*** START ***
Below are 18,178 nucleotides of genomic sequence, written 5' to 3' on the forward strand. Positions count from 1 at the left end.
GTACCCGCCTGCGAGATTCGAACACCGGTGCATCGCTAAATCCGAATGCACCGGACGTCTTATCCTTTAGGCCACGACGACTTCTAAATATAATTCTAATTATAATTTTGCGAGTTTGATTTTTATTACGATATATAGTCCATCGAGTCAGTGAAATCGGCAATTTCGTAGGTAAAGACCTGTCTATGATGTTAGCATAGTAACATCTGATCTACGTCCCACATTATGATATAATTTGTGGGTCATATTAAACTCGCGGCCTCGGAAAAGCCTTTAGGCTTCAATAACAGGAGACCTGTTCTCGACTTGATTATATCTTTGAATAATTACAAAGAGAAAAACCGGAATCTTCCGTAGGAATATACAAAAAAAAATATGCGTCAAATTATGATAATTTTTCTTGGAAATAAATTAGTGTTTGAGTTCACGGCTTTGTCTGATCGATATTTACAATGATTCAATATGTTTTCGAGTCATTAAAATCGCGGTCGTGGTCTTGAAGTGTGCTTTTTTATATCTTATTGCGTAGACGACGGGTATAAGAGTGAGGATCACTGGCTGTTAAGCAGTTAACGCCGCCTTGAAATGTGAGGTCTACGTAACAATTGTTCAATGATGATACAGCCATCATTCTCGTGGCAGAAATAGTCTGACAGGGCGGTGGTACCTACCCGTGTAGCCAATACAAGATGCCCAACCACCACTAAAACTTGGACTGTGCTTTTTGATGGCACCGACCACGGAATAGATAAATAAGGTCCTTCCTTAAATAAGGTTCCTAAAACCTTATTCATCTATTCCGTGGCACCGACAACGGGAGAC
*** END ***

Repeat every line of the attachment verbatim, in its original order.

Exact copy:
Below are 18,178 nucleotides of genomic sequence, written 5' to 3' on the forward strand. Positions count from 1 at the left end.
GTACCCGCCTGCGAGATTCGAACACCGGTGCATCGCTAAATCCGAATGCACCGGACGTCTTATCCTTTAGGCCACGACGACTTCTAAATATAATTCTAATTATAATTTTGCGAGTTTGATTTTTATTACGATATATAGTCCATCGAGTCAGTGAAATCGGCAATTTCGTAGGTAAAGACCTGTCTATGATGTTAGCATAGTAACATCTGATCTACGTCCCACATTATGATATAATTTGTGGGTCATATTAAACTCGCGGCCTCGGAAAAGCCTTTAGGCTTCAATAACAGGAGACCTGTTCTCGACTTGATTATATCTTTGAATAATTACAAAGAGAAAAACCGGAATCTTCCGTAGGAATATACAAAAAAAAATATGCGTCAAATTATGATAATTTTTCTTGGAAATAAATTAGTGTTTGAGTTCACGGCTTTGTCTGATCGATATTTACAATGATTCAATATGTTTTCGAGTCATTAAAATCGCGGTCGTGGTCTTGAAGTGTGCTTTTTTATATCTTATTGCGTAGACGACGGGTATAAGAGTGAGGATCACTGGCTGTTAAGCAGTTAACGCCGCCTTGAAATGTGAGGTCTACGTAACAATTGTTCAATGATGATACAGCCATCATTCTCGTGGCAGAAATAGTCTGACAGGGCGGTGGTACCTACCCGTGTAGCCAATACAAGATGCCCAACCACCACTAAAACTTGGACTGTGCTTTTTGATGGCACCGACCACGGAATAGATAAATAAGGTCCTTCCTTAAATAAGGTTCCTAAAACCTTATTCATCTATTCCGTGGCACCGACAACGGGAGAC